Working life in the Bronze AgeThe abundant finds from the salt mine reveal much about the sequence of work, and the complex structure and rigid organisation of the mine. To date, researchers have not been able to establish how long each miners shift was. Possibly they used to spend a considerable time in the mine, especially in winter. The mine, with ist constant temperature and stable climate, might well have been an attractive alternative to the High Valley in winter.
Eating and drinking underground
Adequate lighting is an essential for underground mining. It was provided by bundles of thin tapers or splints, mainly fir and spruce, each about one metre long before use. Millions of burnt splints or tapers have been found in the spoil of the Bronze Age mine. While they were transported in bundles of about 40, held together by a binding of lime-tree bast to form what appears to be torch, they were actually burnt one by one, a new taper being lit as the last burnt down. The amount of smoke formed by the many, continuously burning lit tapers must have been considerable. No mountings for these tapers have yet been discovered and the impressions of teeth on some of them suggest that they might sometimes have been held in the mouth. This was probably the exception rather than the rule: those with such dental impressions are rarely found. It is more likely that the lit taper was held by one person, perhaps a child, while one or several other people were working. When the taper had almost burnt up, a new one was lit and the first was discarded on the floor, although away from the salt-face so as not to contaminate the extraction process.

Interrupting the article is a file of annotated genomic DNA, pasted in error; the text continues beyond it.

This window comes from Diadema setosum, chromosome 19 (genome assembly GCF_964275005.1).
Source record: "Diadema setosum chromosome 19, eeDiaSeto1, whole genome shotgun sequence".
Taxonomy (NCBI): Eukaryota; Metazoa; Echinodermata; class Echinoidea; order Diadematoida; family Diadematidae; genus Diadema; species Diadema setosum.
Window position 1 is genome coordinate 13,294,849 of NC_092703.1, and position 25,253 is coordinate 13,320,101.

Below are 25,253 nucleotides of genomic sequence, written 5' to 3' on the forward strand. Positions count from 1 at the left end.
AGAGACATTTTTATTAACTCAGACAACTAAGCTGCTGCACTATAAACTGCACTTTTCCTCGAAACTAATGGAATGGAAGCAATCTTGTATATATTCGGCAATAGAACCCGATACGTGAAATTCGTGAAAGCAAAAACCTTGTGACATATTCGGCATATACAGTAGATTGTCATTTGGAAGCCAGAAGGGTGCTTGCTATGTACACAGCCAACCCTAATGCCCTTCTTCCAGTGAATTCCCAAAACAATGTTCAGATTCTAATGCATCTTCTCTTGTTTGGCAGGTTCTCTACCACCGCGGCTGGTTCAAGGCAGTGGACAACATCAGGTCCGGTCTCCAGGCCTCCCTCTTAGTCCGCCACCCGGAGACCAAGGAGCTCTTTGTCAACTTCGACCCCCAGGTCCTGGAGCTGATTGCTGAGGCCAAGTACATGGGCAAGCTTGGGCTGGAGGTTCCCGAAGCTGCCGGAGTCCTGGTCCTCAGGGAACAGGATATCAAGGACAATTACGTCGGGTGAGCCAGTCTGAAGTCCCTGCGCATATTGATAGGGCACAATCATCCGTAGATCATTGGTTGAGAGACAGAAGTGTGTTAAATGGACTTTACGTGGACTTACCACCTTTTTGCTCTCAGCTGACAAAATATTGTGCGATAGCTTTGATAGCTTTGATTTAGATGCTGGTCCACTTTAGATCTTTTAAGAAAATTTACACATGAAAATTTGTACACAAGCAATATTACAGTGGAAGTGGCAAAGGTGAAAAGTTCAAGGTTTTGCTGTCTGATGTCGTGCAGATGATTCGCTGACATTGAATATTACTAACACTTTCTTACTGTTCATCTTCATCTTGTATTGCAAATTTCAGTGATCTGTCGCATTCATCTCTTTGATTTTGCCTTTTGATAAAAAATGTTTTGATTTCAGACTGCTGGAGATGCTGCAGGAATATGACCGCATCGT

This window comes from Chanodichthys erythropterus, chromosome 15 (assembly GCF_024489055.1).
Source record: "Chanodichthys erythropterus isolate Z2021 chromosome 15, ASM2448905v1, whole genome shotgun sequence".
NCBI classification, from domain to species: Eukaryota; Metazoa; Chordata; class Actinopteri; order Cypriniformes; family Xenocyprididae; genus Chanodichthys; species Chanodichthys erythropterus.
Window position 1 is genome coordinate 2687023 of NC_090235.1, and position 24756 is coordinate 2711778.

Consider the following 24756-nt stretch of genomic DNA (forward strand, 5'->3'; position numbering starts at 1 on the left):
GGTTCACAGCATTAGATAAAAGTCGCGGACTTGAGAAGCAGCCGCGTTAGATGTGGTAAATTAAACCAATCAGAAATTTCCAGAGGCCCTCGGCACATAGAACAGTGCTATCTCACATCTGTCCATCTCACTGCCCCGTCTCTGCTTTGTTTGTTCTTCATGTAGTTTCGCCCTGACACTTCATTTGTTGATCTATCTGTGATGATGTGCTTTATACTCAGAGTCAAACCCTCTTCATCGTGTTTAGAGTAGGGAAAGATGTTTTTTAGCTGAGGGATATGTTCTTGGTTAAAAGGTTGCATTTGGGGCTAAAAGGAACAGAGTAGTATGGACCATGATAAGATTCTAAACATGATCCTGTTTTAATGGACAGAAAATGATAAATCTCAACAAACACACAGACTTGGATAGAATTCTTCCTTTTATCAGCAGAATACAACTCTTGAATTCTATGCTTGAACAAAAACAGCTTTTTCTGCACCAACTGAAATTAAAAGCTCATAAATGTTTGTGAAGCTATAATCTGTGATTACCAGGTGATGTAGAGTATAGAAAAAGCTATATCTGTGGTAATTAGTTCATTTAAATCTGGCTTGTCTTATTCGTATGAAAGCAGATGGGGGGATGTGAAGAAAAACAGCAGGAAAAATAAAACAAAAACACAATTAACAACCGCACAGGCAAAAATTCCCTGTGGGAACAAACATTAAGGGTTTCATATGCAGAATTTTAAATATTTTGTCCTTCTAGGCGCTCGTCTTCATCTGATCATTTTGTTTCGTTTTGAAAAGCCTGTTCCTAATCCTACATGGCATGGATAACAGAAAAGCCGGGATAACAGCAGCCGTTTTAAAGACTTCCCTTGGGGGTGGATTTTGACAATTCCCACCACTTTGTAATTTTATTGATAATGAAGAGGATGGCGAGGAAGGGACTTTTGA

The scraps of flax, hemp and especially woollen fabric, as well as the pieces of leather and animal-hide clothes discovered in the Bronze Age mines are too small to provide information on types of clothing and how they were worn, but they do furnish essential information on Bronze Age textile handicraft. We have evidence of advanced sewing techniques and weaving patterns. In addition, one piece of clothing has been completely preserved: a cone-shaped hide cap, adorned with leather strips hanging down from the tip. The inner side had the retained fur. We know that jewellery was an essential component of dress for men and women, but so far we have only two such finds from the mine, both bronze pins intended to hold clothes together.
Turning to the issue of food, we can see from finds of food-scraps that the miners had meals down in the mine. However, such scraps from the Bronze Age are less common than those from the Iron Age. Did the miners use dishes and cutlery? - excavations have repeatedly yielded bits of animal bladder that might have served to contain liquid but there is no further evidence of dishes or cutlery.
(Reschreiter, H. Kowarik, K.)